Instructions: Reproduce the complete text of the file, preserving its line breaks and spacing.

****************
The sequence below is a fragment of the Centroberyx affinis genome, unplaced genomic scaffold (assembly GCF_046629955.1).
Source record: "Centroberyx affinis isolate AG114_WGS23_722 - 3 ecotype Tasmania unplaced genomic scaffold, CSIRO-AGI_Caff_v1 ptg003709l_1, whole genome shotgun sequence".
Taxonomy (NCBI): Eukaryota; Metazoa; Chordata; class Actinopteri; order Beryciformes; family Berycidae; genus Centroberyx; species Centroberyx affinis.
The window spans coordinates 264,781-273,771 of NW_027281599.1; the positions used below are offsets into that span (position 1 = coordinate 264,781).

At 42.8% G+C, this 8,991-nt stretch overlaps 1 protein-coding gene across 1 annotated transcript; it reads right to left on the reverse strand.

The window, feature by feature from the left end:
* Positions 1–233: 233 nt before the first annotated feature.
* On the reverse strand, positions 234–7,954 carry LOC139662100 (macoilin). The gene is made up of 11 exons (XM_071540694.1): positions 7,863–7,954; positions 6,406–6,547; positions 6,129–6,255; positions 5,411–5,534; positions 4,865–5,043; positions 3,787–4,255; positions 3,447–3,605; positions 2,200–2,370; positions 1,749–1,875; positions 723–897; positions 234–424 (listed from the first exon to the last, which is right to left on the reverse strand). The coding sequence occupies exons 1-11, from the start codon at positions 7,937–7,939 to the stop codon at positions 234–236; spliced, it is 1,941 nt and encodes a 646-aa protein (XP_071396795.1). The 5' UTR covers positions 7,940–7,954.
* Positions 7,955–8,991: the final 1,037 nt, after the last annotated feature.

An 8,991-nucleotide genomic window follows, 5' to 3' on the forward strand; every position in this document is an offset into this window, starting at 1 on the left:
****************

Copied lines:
The sequence below is a fragment of the Centroberyx affinis genome, unplaced genomic scaffold (assembly GCF_046629955.1).
Source record: "Centroberyx affinis isolate AG114_WGS23_722 - 3 ecotype Tasmania unplaced genomic scaffold, CSIRO-AGI_Caff_v1 ptg003709l_1, whole genome shotgun sequence".
Taxonomy (NCBI): Eukaryota; Metazoa; Chordata; class Actinopteri; order Beryciformes; family Berycidae; genus Centroberyx; species Centroberyx affinis.
The window spans coordinates 264,781-273,771 of NW_027281599.1; the positions used below are offsets into that span (position 1 = coordinate 264,781).

At 42.8% G+C, this 8,991-nt stretch overlaps 1 protein-coding gene across 1 annotated transcript; it reads right to left on the reverse strand.

The window, feature by feature from the left end:
* Positions 1–233: 233 nt before the first annotated feature.
* On the reverse strand, positions 234–7,954 carry LOC139662100 (macoilin). The gene is made up of 11 exons (XM_071540694.1): positions 7,863–7,954; positions 6,406–6,547; positions 6,129–6,255; positions 5,411–5,534; positions 4,865–5,043; positions 3,787–4,255; positions 3,447–3,605; positions 2,200–2,370; positions 1,749–1,875; positions 723–897; positions 234–424 (listed from the first exon to the last, which is right to left on the reverse strand). The coding sequence occupies exons 1-11, from the start codon at positions 7,937–7,939 to the stop codon at positions 234–236; spliced, it is 1,941 nt and encodes a 646-aa protein (XP_071396795.1). The 5' UTR covers positions 7,940–7,954.
* Positions 7,955–8,991: the final 1,037 nt, after the last annotated feature.

An 8,991-nucleotide genomic window follows, 5' to 3' on the forward strand; every position in this document is an offset into this window, starting at 1 on the left: